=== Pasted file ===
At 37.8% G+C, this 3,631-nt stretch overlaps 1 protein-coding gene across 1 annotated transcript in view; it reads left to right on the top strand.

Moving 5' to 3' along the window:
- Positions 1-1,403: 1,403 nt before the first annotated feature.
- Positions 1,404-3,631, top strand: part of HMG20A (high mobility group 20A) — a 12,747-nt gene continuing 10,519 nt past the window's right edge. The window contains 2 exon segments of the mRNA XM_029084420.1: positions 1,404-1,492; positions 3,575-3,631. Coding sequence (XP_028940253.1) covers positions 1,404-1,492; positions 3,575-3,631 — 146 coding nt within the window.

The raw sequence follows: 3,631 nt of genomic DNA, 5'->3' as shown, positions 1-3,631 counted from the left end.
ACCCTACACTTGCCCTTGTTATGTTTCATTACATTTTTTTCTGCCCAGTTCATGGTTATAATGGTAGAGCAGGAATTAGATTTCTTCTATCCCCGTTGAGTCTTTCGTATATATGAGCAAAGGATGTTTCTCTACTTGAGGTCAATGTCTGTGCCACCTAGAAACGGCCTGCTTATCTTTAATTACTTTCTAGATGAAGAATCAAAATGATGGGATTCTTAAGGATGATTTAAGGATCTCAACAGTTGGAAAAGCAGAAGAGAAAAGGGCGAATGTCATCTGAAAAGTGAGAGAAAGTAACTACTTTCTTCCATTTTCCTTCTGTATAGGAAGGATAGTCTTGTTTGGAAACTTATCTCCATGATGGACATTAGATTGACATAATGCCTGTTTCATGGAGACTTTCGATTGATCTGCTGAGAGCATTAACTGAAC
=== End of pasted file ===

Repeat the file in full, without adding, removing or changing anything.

At 37.8% G+C, this 3,631-nt stretch overlaps 1 protein-coding gene across 1 annotated transcript in view; it reads left to right on the top strand.

Moving 5' to 3' along the window:
- Positions 1-1,403: 1,403 nt before the first annotated feature.
- Positions 1,404-3,631, top strand: part of HMG20A (high mobility group 20A) — a 12,747-nt gene continuing 10,519 nt past the window's right edge. The window contains 2 exon segments of the mRNA XM_029084420.1: positions 1,404-1,492; positions 3,575-3,631. Coding sequence (XP_028940253.1) covers positions 1,404-1,492; positions 3,575-3,631 — 146 coding nt within the window.

The raw sequence follows: 3,631 nt of genomic DNA, 5'->3' as shown, positions 1-3,631 counted from the left end.
ACCCTACACTTGCCCTTGTTATGTTTCATTACATTTTTTTCTGCCCAGTTCATGGTTATAATGGTAGAGCAGGAATTAGATTTCTTCTATCCCCGTTGAGTCTTTCGTATATATGAGCAAAGGATGTTTCTCTACTTGAGGTCAATGTCTGTGCCACCTAGAAACGGCCTGCTTATCTTTAATTACTTTCTAGATGAAGAATCAAAATGATGGGATTCTTAAGGATGATTTAAGGATCTCAACAGTTGGAAAAGCAGAAGAGAAAAGGGCGAATGTCATCTGAAAAGTGAGAGAAAGTAACTACTTTCTTCCATTTTCCTTCTGTATAGGAAGGATAGTCTTGTTTGGAAACTTATCTCCATGATGGACATTAGATTGACATAATGCCTGTTTCATGGAGACTTTCGATTGATCTGCTGAGAGCATTAACTGAAC